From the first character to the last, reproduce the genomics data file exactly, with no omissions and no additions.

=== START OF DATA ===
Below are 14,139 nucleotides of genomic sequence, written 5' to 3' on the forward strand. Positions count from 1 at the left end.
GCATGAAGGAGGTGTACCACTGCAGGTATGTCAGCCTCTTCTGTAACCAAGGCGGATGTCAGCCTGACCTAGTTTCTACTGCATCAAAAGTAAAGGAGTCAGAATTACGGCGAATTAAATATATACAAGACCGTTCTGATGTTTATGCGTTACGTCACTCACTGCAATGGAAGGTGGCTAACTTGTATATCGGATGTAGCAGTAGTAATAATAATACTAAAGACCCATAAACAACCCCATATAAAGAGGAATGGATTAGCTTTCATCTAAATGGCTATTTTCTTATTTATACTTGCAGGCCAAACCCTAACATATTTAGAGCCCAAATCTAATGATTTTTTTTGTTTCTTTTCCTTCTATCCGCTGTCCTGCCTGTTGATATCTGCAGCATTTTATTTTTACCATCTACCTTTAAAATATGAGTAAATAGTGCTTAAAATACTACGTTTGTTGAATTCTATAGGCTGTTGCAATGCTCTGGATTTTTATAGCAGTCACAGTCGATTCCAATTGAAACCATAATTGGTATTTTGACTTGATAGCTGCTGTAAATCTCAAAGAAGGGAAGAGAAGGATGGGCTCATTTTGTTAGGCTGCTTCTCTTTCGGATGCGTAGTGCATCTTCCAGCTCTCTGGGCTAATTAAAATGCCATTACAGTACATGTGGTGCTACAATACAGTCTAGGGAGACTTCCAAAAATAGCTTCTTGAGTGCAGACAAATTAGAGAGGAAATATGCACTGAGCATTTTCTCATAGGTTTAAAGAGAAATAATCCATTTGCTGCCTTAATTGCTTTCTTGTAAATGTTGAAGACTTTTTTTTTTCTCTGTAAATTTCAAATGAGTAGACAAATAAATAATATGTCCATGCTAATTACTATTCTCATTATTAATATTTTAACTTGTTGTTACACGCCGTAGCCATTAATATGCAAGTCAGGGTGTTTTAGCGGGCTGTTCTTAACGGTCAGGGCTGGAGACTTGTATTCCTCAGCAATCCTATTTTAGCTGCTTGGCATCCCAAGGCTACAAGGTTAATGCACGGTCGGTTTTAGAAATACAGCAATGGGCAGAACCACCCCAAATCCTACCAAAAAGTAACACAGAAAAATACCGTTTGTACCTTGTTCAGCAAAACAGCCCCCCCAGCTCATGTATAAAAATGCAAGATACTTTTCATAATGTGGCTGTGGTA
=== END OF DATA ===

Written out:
Below are 14,139 nucleotides of genomic sequence, written 5' to 3' on the forward strand. Positions count from 1 at the left end.
GCATGAAGGAGGTGTACCACTGCAGGTATGTCAGCCTCTTCTGTAACCAAGGCGGATGTCAGCCTGACCTAGTTTCTACTGCATCAAAAGTAAAGGAGTCAGAATTACGGCGAATTAAATATATACAAGACCGTTCTGATGTTTATGCGTTACGTCACTCACTGCAATGGAAGGTGGCTAACTTGTATATCGGATGTAGCAGTAGTAATAATAATACTAAAGACCCATAAACAACCCCATATAAAGAGGAATGGATTAGCTTTCATCTAAATGGCTATTTTCTTATTTATACTTGCAGGCCAAACCCTAACATATTTAGAGCCCAAATCTAATGATTTTTTTTGTTTCTTTTCCTTCTATCCGCTGTCCTGCCTGTTGATATCTGCAGCATTTTATTTTTACCATCTACCTTTAAAATATGAGTAAATAGTGCTTAAAATACTACGTTTGTTGAATTCTATAGGCTGTTGCAATGCTCTGGATTTTTATAGCAGTCACAGTCGATTCCAATTGAAACCATAATTGGTATTTTGACTTGATAGCTGCTGTAAATCTCAAAGAAGGGAAGAGAAGGATGGGCTCATTTTGTTAGGCTGCTTCTCTTTCGGATGCGTAGTGCATCTTCCAGCTCTCTGGGCTAATTAAAATGCCATTACAGTACATGTGGTGCTACAATACAGTCTAGGGAGACTTCCAAAAATAGCTTCTTGAGTGCAGACAAATTAGAGAGGAAATATGCACTGAGCATTTTCTCATAGGTTTAAAGAGAAATAATCCATTTGCTGCCTTAATTGCTTTCTTGTAAATGTTGAAGACTTTTTTTTTTCTCTGTAAATTTCAAATGAGTAGACAAATAAATAATATGTCCATGCTAATTACTATTCTCATTATTAATATTTTAACTTGTTGTTACACGCCGTAGCCATTAATATGCAAGTCAGGGTGTTTTAGCGGGCTGTTCTTAACGGTCAGGGCTGGAGACTTGTATTCCTCAGCAATCCTATTTTAGCTGCTTGGCATCCCAAGGCTACAAGGTTAATGCACGGTCGGTTTTAGAAATACAGCAATGGGCAGAACCACCCCAAATCCTACCAAAAAGTAACACAGAAAAATACCGTTTGTACCTTGTTCAGCAAAACAGCCCCCCCAGCTCATGTATAAAAATGCAAGATACTTTTCATAATGTGGCTGTGGTA